How New Ideas Arise

The Port of Saint-Tropez, Paul Signac, 1901 - 1902

The Port of Saint-Tropez, Paul Signac, 1901 - 1902

Paolo Belardi - MIT Press, author of Why Architects Still Draw lists a few of the always-present conditions of inventive genesis as he describes, in other words, the many ways new ideas arise.

Ideas can arise:

  1. from fortuitous circumstances
    • Charles Didelot, maĂ®tre de ballet and choreographer, experimented with the en pointe (tiptoe) ballet position just before a mechanical system lifted the prima ballerina, the dancer being hooked through multiple wires, gave the illusion of weightlessness.
  2. from observations outside of their specific field
    • Francis Crick and James Watson, who in 1953 discovered DNA’s double helix structure intuited the shape in a Cambridge cinema room while watching a scene in Robert Siodmak’s "The Spiral Staircase" in which the camera was held above a spiral staircase, exaggerating its cyclical shape.
  3. in the most disparate places
    • Roland Barthes: train > airplanes for invention
    • French anthropologist Marc AugĂ©: bicycle for concentrating and having new ideas
    • Virginia Wolf: hot bath for novel plots
    • Wayne Silby: isolation for sensorial deprivation to solve financial problems
  4. at any moment
    • Wassily Kandinsky paints only during the day and with incredible regularity
    • HonorĂ© de Balzac composes with a clear mind at sunrise
    • Antoine Lavoisier preferred to work at night
  5. from boredom
    • During a film conference in Assisi in 1962, Italian director Pier Paolo Pasolini got bored and started flipping the Gospel of Matthew
    • struck by how the farmer in the age of Christ presented both religious fervor and its realistic brutality
    • inspired revolutionary shots of his films "La ricotta" and "Il Vangelo secondo Matteo."
  6. from oversights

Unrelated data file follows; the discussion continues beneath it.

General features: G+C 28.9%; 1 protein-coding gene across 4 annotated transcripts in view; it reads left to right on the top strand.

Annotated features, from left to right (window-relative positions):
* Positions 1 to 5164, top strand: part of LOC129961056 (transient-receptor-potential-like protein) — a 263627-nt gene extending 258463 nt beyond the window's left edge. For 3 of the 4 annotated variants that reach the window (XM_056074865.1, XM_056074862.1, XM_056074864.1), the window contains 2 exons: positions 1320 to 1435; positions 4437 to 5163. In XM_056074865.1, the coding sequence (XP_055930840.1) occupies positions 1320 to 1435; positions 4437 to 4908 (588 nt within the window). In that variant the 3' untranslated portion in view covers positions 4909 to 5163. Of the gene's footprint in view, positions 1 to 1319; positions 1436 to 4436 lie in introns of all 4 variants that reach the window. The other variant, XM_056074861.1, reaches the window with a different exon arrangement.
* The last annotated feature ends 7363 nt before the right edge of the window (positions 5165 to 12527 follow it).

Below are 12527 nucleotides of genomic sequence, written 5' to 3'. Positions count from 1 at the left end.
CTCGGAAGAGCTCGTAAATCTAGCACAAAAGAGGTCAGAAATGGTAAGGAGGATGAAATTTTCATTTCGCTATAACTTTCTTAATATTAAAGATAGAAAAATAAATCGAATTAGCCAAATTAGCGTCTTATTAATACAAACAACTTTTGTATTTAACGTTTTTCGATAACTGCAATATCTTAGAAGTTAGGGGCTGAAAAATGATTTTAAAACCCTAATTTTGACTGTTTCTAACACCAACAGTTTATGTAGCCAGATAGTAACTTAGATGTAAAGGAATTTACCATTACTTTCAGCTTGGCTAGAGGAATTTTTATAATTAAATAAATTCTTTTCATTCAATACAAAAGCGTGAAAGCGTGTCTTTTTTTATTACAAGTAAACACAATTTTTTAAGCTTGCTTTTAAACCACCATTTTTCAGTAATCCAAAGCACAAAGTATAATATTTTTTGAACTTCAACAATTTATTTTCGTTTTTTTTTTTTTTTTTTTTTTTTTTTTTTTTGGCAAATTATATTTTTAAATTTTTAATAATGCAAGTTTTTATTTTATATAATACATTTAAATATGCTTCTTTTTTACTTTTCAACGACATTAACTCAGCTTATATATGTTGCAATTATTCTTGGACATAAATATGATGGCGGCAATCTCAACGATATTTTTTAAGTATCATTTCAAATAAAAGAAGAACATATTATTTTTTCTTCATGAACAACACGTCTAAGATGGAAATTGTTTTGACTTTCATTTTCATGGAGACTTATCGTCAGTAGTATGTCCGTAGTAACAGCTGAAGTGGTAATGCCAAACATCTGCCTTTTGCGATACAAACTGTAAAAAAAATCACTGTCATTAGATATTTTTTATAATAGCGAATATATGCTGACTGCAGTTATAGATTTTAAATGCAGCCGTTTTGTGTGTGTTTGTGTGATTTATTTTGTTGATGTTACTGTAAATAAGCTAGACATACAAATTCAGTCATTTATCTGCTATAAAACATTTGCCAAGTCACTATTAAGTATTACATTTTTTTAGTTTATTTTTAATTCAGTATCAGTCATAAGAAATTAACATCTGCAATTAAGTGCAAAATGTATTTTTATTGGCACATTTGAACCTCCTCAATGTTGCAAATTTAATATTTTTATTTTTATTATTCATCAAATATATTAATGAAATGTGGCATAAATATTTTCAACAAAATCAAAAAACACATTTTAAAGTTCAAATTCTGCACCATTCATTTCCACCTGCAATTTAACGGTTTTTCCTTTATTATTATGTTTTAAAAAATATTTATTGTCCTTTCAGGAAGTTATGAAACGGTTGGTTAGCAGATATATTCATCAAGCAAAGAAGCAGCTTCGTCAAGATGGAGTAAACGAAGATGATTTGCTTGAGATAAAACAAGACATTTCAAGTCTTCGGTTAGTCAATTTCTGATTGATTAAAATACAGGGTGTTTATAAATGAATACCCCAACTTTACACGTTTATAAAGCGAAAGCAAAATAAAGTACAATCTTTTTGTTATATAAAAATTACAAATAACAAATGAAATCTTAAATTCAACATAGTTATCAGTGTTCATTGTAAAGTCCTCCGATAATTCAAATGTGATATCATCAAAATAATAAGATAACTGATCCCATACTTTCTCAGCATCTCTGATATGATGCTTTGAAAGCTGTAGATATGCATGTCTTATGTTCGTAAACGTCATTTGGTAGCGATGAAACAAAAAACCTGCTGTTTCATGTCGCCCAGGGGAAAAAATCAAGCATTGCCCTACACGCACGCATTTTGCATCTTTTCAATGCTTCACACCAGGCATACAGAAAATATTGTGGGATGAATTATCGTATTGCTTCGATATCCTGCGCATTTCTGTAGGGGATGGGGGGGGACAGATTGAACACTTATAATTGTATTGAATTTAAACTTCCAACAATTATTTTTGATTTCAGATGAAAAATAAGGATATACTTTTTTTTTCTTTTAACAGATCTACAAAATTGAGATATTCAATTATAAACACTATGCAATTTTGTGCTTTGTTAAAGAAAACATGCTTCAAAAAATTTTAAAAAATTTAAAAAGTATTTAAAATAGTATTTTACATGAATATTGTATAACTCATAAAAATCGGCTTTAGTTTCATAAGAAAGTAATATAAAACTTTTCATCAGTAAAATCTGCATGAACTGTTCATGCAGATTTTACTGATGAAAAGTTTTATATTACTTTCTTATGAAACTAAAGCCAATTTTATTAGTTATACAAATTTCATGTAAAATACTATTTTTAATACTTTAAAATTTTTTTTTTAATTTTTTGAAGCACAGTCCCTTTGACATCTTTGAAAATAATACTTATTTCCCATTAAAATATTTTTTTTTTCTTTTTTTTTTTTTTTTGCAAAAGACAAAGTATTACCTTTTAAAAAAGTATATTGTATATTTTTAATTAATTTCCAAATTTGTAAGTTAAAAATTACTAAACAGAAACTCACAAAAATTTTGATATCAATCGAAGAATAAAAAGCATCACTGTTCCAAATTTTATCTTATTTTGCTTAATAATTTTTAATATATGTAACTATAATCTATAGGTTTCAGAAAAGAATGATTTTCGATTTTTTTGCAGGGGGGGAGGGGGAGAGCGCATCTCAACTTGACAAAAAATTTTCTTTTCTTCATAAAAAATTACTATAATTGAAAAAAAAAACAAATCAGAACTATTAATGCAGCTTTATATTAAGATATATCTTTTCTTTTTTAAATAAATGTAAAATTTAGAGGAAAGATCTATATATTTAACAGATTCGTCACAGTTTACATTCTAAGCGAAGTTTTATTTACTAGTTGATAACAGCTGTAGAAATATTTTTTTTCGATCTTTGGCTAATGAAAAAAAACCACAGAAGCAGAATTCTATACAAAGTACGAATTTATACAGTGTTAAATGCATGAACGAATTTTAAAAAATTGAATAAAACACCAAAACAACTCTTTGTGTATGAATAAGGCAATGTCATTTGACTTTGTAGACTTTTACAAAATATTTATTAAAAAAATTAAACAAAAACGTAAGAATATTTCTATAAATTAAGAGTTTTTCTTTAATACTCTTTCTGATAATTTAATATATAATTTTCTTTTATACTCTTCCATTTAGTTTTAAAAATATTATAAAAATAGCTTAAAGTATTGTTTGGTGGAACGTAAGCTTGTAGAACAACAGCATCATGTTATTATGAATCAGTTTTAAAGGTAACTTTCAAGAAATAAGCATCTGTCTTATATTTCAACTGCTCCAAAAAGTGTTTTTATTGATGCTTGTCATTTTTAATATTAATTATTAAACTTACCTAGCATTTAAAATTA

• Antoine de Saint-ExupĂ©ry, in "The Wisdom of the Sands" talks about fertile mistakes:

      creation sometimes being a misstep, sort of like hitting the chisel wrong on the stone, but with a positive (if unexpected) result.

    • Alberto Savinio: importance of the misprint as bearer of the unexpected, encouraging others to give what seemed like an error a second chance, as some of them turn out successful
  7. from habit
    • Immanuel Kant’s philosophic speculations were written at mechanical times and with ritual gestures.
  8. from necessity
    • Jacob Schick, bedridden because of a twisted ankle while stationed in Alaska, took a patent out on the first electric razor
  9. serendipity
    • Accidental discovery of penicillin by Alexander Fleming
    • In 1978, American astronomer James Christy while observing Pluto’s orbit, noticed the elongation of the Pluto in all its image, and noticed what no one else had before: Pluto had a moon.
  10. dreams
    • chemist Friedrich August KekulĂ© von Stradonitz in the mid 19th century, researched on the structural form of benzene so intensely he had dreams where atoms would gambol in before his eyes

You can keep going , but it's not practical.

The ways enlightenment arises — a hybrid mix of intentions, chance, and attentions — elude every form of cataloging

Andy Warhol suggested, "ideas are in the air," viral elements ready to be assimilated by the most sensitive souls

Louis Pasteur used to admonish his students, "Fortune favors the mind that is prepared," to which Daniel Goleman added, "and passionate."

Erwin Schrödinger, the 1933 Nobel Prize winner in physics and the father of wave mechanics, wrote in his diary: "I have never had a good idea without having a new girlfriend, too."